Fortune

Nagoya

My first long-ish venture into Japan travel proved to be surprisingly stress and hassle free. About two weeks before departure I booked a hostel online and bought a bus ticket at the train station in Toyama. I’m no stranger to bus rides, having been a student traveling home or to Toronto and back countless times. The three and a half bus ride to Nagoya was amazing. Yes, amazing. The highway from Toyama to Nagoya cuts directly through the Japan alps, and so I was treated to a spectacular and seemingly endless view of mountains and small villages tucked between them.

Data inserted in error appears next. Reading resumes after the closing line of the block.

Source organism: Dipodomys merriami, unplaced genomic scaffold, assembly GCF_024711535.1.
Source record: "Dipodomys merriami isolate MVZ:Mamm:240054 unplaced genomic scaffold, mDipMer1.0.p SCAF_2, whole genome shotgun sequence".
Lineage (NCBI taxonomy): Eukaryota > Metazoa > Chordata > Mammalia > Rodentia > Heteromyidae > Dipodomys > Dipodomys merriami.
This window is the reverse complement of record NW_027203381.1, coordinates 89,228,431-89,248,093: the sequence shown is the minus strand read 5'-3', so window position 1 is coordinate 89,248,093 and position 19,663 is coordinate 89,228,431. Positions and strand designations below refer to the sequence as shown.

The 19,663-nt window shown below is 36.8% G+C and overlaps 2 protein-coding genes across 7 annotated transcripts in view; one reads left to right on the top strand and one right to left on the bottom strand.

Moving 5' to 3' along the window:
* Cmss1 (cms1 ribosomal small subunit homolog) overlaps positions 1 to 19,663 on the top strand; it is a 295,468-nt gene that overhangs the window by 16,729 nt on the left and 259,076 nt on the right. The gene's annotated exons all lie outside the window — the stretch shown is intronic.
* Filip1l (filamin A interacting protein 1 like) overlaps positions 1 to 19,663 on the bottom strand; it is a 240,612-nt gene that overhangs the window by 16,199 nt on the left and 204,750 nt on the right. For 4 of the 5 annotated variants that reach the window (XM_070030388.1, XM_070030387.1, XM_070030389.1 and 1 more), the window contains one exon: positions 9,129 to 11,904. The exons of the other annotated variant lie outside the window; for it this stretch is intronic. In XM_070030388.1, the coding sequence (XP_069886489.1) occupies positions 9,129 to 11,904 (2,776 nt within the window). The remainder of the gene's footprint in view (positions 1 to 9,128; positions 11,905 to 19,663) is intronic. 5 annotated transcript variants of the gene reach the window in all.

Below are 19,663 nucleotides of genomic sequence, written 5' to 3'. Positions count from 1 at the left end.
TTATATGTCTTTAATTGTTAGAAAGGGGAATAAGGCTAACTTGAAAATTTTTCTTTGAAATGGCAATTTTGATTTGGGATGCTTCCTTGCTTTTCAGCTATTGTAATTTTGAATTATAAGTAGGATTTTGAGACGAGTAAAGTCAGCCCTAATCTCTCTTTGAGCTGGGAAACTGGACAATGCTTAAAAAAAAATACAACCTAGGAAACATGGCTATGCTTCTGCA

Impressions of Nagoya… A large, lively city. I was only there for a brief time and in the major areas, but from my experience it would be a good place to go with friends or family. There are countless stores and shopping malls, and restaurants. One of the highlights was the Ossu Kanon Temple, where we received our fortunes and tied them to the ropes for good luck.

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We also spent an hour and a half waiting for Hitsumabushi, a Nagoya specialty of eel cooked over a bed of rice. The long wait was completely worth it for this amazing meal.

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Apparently Nagoya is also the coffee hub of Japan (who knew?). The absence of cafes is something I noticed quickly in Japan. There’s a breakfast chain in Nagoya called “Komodo”, which we ate breakfast at on our last morning.

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